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In order for a body to move with uniform velocity in a circular path, there must exist some force towards the centre of curvature of the circular path. This is centripetal force. By Newton's Third Law, there must exist a reactive force that is equal in magnitude and opposite in direction. True, although the adjective "reactive" is meaningless. There is ...

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The term centripetal force is only relevant in an inertial frame. However it is always created by some physical force, gravitation or the friction from a seat or something. In the rotating system, the fictional centrifugal force has to be invoked. The physical force that makes up the centripetal force also exist in the rotating frame and here it is exactly ...

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Lots of places state that the Earth's gravity is stronger at the poles than the equator for two reasons: The centrifugal force cancels out the gravity minimally, more so at the equator than at the poles. The poles are closer to the center due to the equatorial bulge, and thus have a stronger gravitational field. TL;DR version: There are ...

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Here's a simple argument that doesn't require any knowledge of fancy stuff like equipotentials or rotating frames of reference. Imagine that we could gradually spin the earth faster and faster. Eventually it would fly apart. At the moment when it started to fly apart, what would be happening would be that the portions of the earth at the equator would at ...

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The point is that if we approximate Earth with an oblate ellipsoid, then the surface of Earth is an equipotential surface,$^1$ see e.g. this Phys.SE post. Now, because the polar radius is smaller than the equatorial radius, the density of equipotential surfaces at the poles must be bigger than at the equator. Or equivalently, the field strength$^2$ $g$ ...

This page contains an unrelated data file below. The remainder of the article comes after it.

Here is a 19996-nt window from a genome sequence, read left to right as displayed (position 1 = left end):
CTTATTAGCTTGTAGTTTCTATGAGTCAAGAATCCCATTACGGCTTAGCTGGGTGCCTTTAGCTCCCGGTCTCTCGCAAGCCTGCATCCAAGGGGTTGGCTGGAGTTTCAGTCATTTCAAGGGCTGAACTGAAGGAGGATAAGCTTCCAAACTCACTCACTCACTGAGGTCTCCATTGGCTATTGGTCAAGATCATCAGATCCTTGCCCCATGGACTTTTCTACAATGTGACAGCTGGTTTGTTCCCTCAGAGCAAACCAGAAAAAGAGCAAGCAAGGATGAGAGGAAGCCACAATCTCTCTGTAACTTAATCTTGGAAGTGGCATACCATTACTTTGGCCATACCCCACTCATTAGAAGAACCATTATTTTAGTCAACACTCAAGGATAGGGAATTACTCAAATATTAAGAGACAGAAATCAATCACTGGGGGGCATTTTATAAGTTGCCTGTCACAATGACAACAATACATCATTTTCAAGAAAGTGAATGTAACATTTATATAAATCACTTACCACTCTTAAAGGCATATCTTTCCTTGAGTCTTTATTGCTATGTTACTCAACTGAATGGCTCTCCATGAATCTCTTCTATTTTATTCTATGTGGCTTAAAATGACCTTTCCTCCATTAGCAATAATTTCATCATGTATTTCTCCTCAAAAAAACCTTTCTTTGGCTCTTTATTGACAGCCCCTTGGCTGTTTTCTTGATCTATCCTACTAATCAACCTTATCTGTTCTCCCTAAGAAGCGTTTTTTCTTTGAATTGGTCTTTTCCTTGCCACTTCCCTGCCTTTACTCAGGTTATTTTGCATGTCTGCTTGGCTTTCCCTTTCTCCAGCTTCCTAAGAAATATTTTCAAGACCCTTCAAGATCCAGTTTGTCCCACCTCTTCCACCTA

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Yes, the gradient in spherical coordinates contains angular terms. It has to, because the force need not point to the center. The relevant equation is $$\Delta U=\frac {\partial U}{\partial r}e_r+\frac {\partial U}{r\partial \theta}e_\theta+\frac {\partial U}{ r \sin \theta \partial\phi}e_\phi$$ You have no $\phi$ variation, so can ignore the last term.

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The potential energy is $U\left(r\right) = k \left(r - r_0\right)^2 / 2$, where $r_0$ is the equilibrium position of the spring. Since this is a central potential (depends only on $r$), angular momentum $L$ is conserved, and we can use the concept of an effective potential energy (see equation 335 here) $$\begin{eqnarray} U_{eff}\left(r\right) &=& ... 1 At 1:02 in that video, you see the "people" at the end of the swing do something like a half revolution with a radius of 15 meter in 0.3 seconds (rough estimate of dimensions and time - feel free to come up with your own estimates by counting frames etc - then substitute those numbers in the equations below). The centrifugal acceleration is given by$$a = ...

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would the steering wheel reach the end of travel at a smaller angle? NO. the range of travel of the wheel is set by mechanical parts in the chain. They don't know how fast you are going. There has been talk of "steer by wire" where a computer reads the angle of the steering wheel and decides how much to move the front wheels. As opposed to the throttle, ...

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Regardless of whether you are driving at 65mph or 1mph, as long as your steering angle is the same, you will travel the same path. (Of course in real life understeer or oversteer has to be considered) However, due to the much greater centripetal acceleration experienced, where it is proportional to the square of the velocity, $$a_c = \frac{v^2}{r}$$ You ...

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